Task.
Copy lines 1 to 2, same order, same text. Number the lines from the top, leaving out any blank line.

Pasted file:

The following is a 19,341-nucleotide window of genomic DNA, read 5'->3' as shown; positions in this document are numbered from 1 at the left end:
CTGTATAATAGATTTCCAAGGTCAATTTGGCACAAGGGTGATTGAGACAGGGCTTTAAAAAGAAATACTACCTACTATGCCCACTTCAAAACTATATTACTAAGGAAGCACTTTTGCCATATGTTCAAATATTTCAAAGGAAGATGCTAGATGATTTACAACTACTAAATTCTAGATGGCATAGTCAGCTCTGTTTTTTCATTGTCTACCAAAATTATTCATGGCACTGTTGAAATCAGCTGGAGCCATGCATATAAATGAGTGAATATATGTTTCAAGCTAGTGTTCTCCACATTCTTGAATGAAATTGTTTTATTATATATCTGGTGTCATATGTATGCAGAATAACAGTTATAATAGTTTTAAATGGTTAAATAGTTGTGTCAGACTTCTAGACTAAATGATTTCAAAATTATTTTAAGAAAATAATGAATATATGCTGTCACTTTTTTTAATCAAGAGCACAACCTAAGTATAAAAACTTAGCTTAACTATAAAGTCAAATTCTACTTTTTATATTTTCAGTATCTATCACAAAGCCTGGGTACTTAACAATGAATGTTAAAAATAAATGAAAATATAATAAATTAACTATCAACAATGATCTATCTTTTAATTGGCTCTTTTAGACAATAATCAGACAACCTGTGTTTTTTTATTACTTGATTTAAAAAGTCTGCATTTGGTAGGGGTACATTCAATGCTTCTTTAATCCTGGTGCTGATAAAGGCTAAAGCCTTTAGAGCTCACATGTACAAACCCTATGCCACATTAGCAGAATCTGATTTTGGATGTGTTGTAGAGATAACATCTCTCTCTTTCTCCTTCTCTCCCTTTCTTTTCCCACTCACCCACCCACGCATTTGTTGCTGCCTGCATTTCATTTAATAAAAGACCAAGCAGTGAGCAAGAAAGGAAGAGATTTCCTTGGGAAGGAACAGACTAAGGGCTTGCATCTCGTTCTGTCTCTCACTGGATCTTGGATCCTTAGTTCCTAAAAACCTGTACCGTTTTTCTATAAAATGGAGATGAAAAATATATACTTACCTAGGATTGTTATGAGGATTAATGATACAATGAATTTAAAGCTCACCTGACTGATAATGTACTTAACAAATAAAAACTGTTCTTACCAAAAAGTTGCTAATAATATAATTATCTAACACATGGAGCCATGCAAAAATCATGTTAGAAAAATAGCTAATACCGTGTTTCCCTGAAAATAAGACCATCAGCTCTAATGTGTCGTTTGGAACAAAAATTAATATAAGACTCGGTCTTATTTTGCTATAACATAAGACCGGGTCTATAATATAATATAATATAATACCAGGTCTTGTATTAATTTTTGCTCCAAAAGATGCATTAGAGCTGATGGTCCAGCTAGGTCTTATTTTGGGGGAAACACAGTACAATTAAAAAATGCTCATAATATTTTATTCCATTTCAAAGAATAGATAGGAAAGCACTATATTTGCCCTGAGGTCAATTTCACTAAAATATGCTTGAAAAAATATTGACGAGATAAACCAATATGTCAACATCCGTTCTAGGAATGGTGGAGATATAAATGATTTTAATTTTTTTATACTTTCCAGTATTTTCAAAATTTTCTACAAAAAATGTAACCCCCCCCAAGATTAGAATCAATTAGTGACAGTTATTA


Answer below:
The following is a 19,341-nucleotide window of genomic DNA, read 5'->3' as shown; positions in this document are numbered from 1 at the left end:
CTGTATAATAGATTTCCAAGGTCAATTTGGCACAAGGGTGATTGAGACAGGGCTTTAAAAAGAAATACTACCTACTATGCCCACTTCAAAACTATATTACTAAGGAAGCACTTTTGCCATATGTTCAAATATTTCAAAGGAAGATGCTAGATGATTTACAACTACTAAATTCTAGATGGCATAGTCAGCTCTGTTTTTTCATTGTCTACCAAAATTATTCATGGCACTGTTGAAATCAGCTGGAGCCATGCATATAAATGAGTGAATATATGTTTCAAGCTAGTGTTCTCCACATTCTTGAATGAAATTGTTTTATTATATATCTGGTGTCATATGTATGCAGAATAACAGTTATAATAGTTTTAAATGGTTAAATAGTTGTGTCAGACTTCTAGACTAAATGATTTCAAAATTATTTTAAGAAAATAATGAATATATGCTGTCACTTTTTTTAATCAAGAGCACAACCTAAGTATAAAAACTTAGCTTAACTATAAAGTCAAATTCTACTTTTTATATTTTCAGTATCTATCACAAAGCCTGGGTACTTAACAATGAATGTTAAAAATAAATGAAAATATAATAAATTAACTATCAACAATGATCTATCTTTTAATTGGCTCTTTTAGACAATAATCAGACAACCTGTGTTTTTTTATTACTTGATTTAAAAAGTCTGCATTTGGTAGGGGTACATTCAATGCTTCTTTAATCCTGGTGCTGATAAAGGCTAAAGCCTTTAGAGCTCACATGTACAAACCCTATGCCACATTAGCAGAATCTGATTTTGGATGTGTTGTAGAGATAACATCTCTCTCTTTCTCCTTCTCTCCCTTTCTTTTCCCACTCACCCACCCACGCATTTGTTGCTGCCTGCATTTCATTTAATAAAAGACCAAGCAGTGAGCAAGAAAGGAAGAGATTTCCTTGGGAAGGAACAGACTAAGGGCTTGCATCTCGTTCTGTCTCTCACTGGATCTTGGATCCTTAGTTCCTAAAAACCTGTACCGTTTTTCTATAAAATGGAGATGAAAAATATATACTTACCTAGGATTGTTATGAGGATTAATGATACAATGAATTTAAAGCTCACCTGACTGATAATGTACTTAACAAATAAAAACTGTTCTTACCAAAAAGTTGCTAATAATATAATTATCTAACACATGGAGCCATGCAAAAATCATGTTAGAAAAATAGCTAATACCGTGTTTCCCTGAAAATAAGACCATCAGCTCTAATGTGTCGTTTGGAACAAAAATTAATATAAGACTCGGTCTTATTTTGCTATAACATAAGACCGGGTCTATAATATAATATAATATAATACCAGGTCTTGTATTAATTTTTGCTCCAAAAGATGCATTAGAGCTGATGGTCCAGCTAGGTCTTATTTTGGGGGAAACACAGTACAATTAAAAAATGCTCATAATATTTTATTCCATTTCAAAGAATAGATAGGAAAGCACTATATTTGCCCTGAGGTCAATTTCACTAAAATATGCTTGAAAAAATATTGACGAGATAAACCAATATGTCAACATCCGTTCTAGGAATGGTGGAGATATAAATGATTTTAATTTTTTTATACTTTCCAGTATTTTCAAAATTTTCTACAAAAAATGTAACCCCCCCCAAGATTAGAATCAATTAGTGACAGTTATTA